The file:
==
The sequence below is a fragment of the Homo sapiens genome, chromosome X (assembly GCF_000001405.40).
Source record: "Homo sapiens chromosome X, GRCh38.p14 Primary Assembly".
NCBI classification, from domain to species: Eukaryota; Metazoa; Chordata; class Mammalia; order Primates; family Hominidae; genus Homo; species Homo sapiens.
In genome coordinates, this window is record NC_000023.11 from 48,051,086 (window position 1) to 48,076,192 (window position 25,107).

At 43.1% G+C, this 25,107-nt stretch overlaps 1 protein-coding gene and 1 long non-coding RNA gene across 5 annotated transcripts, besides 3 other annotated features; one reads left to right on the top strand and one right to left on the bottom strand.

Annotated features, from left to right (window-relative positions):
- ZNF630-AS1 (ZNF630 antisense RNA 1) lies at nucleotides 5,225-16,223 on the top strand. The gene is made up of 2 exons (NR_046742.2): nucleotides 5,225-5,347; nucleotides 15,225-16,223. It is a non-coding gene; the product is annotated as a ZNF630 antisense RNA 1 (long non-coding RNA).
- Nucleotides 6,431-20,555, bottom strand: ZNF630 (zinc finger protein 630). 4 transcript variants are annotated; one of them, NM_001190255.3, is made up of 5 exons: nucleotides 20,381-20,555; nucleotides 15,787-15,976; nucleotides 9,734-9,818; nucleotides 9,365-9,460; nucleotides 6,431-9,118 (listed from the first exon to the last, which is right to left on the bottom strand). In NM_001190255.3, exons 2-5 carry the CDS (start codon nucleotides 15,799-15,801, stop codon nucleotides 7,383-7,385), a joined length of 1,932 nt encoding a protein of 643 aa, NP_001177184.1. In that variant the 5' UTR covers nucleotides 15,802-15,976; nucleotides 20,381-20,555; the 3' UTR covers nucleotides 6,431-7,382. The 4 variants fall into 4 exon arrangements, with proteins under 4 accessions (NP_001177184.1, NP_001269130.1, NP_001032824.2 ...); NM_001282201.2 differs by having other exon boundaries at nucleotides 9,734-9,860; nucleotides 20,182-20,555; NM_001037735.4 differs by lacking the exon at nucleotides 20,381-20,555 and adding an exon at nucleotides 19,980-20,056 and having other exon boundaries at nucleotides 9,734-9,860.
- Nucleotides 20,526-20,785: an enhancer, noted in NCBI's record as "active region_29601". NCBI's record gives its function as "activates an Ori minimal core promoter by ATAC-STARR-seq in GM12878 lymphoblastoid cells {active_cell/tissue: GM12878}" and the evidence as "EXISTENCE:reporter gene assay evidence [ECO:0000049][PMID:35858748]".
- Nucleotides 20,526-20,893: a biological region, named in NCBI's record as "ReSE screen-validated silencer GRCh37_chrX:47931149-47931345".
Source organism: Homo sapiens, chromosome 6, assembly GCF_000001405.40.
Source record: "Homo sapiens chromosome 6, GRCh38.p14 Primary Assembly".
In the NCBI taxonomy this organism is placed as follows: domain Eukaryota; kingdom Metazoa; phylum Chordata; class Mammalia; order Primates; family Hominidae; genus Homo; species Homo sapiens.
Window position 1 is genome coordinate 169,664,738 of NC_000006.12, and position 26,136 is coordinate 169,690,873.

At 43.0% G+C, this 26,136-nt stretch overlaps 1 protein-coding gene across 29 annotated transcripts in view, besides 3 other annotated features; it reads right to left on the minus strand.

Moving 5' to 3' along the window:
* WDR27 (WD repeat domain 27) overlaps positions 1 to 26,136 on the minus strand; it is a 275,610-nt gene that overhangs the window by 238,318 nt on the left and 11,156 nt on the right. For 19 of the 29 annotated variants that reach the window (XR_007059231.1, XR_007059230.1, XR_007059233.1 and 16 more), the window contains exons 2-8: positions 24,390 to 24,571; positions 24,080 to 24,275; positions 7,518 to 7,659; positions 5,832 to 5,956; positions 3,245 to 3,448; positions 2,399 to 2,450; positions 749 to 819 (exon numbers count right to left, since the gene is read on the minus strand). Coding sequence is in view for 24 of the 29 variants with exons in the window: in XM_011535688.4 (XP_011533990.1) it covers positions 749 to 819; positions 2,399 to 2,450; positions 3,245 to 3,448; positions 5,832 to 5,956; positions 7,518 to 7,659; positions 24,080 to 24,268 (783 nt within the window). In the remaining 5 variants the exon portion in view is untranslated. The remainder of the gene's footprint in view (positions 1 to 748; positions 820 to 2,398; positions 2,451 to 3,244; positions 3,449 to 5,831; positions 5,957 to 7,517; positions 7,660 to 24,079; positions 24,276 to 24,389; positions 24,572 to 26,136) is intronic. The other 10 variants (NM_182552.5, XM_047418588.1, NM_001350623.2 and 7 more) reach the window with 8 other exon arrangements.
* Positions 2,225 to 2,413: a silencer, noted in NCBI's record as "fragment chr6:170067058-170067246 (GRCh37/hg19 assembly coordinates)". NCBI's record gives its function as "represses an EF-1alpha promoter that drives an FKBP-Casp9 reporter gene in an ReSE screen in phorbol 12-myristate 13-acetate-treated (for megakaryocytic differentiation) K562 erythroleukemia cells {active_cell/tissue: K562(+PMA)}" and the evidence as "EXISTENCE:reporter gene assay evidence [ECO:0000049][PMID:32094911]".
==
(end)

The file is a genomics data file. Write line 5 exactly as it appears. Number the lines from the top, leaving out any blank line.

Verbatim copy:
At 43.1% G+C, this 25,107-nt stretch overlaps 1 protein-coding gene and 1 long non-coding RNA gene across 5 annotated transcripts, besides 3 other annotated features; one reads left to right on the top strand and one right to left on the bottom strand.